Ocracoke is fig country and midsummer is prime fig season.
Nearly every older house on the island has at least one fig tree in the yard. Some local figs grow to nearly the size of a pear. Each year, the community puts on a fig festival.
But for the first time, the annual Ocracoke Fig Festival will be held virtually this year — from Aug. 1-8.
“If you come to Ocracoke, you’re going to want fresh local seafood and figs,” said Sundae Horn, coordinator of the annual festival, which is sponsored by the Ocracoke Preservation Society.
About 15 varieties of figs are found on the island, each thriving in the sandy soil despite the salty air and clashes with hurricanes. Some of the varieties have lineages that go back two centuries.
In late July and early August, locals make fig preserves, fig cakes, fig barbecue sauce, sauteed figs and fig lattes. Inspired by figs, they create paintings, drawings, cartoons and carvings.
It can stir up a small scandal if anybody lets their figs ripen and fall to the ground without making something from them.
“People just love the figs” said Tommy Hutcherson, owner of the Ocracoke Variety Store, which carries many fig products. “I take all I can get because I can sell them.”
He sells 200 to 300 cases of fig preserves annually, each with 12 Mason jars, he said.
While Hurricane Dorian’s flooding took out some trees and the coronavirus has prevented the typical in-person festival, crowds are again on the island and clamoring for fig products, Hutcherson said.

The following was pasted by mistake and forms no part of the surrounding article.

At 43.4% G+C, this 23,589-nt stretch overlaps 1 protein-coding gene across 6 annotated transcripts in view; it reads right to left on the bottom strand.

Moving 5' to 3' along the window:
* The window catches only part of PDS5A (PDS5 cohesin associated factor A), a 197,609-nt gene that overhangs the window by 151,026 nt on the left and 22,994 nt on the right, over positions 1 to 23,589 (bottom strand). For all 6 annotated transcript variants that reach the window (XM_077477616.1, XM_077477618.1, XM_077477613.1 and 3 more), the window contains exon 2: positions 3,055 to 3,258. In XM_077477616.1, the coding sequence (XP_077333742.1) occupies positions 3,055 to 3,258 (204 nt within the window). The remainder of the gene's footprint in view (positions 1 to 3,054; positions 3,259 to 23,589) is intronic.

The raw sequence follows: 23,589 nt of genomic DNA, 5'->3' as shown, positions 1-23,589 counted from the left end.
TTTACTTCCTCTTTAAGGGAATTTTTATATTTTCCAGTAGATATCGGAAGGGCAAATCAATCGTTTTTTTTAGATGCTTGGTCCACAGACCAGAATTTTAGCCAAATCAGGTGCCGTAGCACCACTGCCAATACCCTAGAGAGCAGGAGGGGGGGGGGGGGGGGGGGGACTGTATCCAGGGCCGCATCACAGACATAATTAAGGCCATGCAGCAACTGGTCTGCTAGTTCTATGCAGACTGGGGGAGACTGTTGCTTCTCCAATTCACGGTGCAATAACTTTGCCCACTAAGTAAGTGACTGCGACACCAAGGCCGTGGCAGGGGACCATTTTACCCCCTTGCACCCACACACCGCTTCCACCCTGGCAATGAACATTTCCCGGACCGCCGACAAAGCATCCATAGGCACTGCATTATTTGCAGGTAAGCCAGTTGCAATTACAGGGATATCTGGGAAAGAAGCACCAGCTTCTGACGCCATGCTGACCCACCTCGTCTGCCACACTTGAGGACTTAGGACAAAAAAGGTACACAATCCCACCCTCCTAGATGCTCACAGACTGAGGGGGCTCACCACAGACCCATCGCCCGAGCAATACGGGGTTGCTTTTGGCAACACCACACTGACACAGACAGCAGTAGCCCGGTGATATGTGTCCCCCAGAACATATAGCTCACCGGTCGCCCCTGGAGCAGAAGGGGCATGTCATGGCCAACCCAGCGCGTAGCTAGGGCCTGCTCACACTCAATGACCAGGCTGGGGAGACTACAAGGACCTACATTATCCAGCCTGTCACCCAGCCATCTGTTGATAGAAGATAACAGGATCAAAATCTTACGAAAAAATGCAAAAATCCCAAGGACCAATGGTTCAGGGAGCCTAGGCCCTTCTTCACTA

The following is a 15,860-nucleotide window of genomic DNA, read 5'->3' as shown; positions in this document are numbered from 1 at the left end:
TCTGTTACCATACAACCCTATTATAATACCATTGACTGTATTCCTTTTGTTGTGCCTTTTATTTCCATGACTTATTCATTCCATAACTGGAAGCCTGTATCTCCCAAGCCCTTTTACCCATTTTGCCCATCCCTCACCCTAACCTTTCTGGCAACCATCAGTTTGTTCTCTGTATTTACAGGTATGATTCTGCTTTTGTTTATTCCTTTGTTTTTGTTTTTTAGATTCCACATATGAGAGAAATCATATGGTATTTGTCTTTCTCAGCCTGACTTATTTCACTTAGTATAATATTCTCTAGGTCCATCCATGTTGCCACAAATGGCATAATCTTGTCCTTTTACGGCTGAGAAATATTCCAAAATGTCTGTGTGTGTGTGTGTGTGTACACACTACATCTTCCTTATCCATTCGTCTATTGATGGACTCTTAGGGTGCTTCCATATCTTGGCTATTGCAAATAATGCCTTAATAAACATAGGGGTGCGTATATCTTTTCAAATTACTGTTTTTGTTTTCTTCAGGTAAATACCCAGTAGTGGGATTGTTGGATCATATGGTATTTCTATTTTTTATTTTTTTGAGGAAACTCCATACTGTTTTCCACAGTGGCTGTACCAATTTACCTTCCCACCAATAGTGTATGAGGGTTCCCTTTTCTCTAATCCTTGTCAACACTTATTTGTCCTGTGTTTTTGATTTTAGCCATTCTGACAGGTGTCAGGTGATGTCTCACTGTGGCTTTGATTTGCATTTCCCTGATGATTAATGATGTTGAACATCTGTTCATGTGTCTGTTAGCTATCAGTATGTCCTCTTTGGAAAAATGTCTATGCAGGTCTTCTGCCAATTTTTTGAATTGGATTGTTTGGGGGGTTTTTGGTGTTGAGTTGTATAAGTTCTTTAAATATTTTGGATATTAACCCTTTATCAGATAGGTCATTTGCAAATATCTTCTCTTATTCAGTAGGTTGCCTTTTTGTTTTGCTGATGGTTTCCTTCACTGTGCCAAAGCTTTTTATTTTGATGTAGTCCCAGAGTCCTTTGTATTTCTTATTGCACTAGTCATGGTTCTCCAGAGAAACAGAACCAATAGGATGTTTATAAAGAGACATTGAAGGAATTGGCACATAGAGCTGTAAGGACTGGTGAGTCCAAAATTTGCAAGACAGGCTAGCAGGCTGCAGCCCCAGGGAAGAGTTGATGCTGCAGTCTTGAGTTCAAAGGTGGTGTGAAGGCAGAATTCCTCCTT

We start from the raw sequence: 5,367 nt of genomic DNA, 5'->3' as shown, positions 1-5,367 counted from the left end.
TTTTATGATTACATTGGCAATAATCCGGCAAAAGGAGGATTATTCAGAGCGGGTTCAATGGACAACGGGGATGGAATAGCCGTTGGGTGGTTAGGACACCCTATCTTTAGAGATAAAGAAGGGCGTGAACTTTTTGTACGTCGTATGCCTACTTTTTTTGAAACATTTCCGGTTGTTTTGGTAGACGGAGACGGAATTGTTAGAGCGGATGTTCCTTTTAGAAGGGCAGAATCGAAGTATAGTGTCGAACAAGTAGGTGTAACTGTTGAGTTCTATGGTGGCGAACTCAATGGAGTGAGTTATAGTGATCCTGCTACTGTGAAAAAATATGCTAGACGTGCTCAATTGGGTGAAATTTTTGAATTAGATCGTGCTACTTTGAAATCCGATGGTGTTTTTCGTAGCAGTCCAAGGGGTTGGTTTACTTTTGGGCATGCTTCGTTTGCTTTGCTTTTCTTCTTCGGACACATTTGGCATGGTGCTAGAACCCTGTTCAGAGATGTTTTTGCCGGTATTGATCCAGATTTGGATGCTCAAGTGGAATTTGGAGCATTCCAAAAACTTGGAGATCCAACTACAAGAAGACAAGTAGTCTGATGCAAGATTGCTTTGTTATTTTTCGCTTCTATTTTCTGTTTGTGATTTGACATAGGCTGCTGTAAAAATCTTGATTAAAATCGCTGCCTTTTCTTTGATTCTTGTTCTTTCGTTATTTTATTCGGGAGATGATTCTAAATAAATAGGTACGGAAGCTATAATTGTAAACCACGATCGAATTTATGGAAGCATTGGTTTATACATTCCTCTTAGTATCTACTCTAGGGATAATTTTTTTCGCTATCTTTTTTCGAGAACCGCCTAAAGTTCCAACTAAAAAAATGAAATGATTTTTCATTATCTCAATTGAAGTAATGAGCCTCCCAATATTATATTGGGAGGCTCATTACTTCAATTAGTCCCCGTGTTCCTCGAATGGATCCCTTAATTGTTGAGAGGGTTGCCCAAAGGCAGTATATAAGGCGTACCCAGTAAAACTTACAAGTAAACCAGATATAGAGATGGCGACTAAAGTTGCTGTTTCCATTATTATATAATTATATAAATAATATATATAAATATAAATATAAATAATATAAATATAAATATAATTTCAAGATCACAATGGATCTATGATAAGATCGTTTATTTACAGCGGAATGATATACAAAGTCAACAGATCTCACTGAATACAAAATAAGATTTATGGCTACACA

The most famous recipe here is a fig cake first made by homemaker Margaret Garrish more than 50 years ago. She did not have the dates called for in her recipe, so she substituted figs. They were plentiful.
The cake became famous on the island and beyond. It is big, rich and moist.
“That cake is wonderful,” said local historian and fig expert Chester Lynn. “They eat it up all over the Outer Banks.”
Lynn has given dozens of interviews with magazine and newspaper writers about Ocracoke figs. He has even written a book.
Lynn, a direct descendant of a member of Blackbeard’s crew, said figs and the trees were an intricate part of his life growing up. His family and neighbors ate figs straight from the tree and consumed dishes made from them.
Fig trees are typically not tall, but wide. They have broad leaves that make great shade on a hot summer day and offer cover for animals as well as children playing hide and seek.
Lynn played as a child on an old fig tree with limbs so fat they fastened a porch swing from one of them.
“We would jump up and down on it to shake out the figs,” said Lynn, now 63.
Lynn grew up not far from Springers Point, where Blackbeard holed up before meeting his death just offshore. People once lived there, but it is now a preserve along the Pamlico Sound. Fig tree roots more than 100 years old grow there.
“They keep spinning up new trunks,” he said.
Organizers of this years virtual festival will post photos and recipes on the Ocracoke Fig Festival Facebook page. A festival YouTube channel will feature videos of how to make preserves, fig cake and other dishes. Lynn and others will speak about fig history and legacy.
The fig cake bake-off will also be held online. Entrants can submit the recipe with photos and recorded testimonials from friends and family who have eaten it, Horn said.
“Fig are a very big part of the culture here, especially among older folks,” she said.
Jeff Hampton, 252-491-5272, firstname.lastname@example.org
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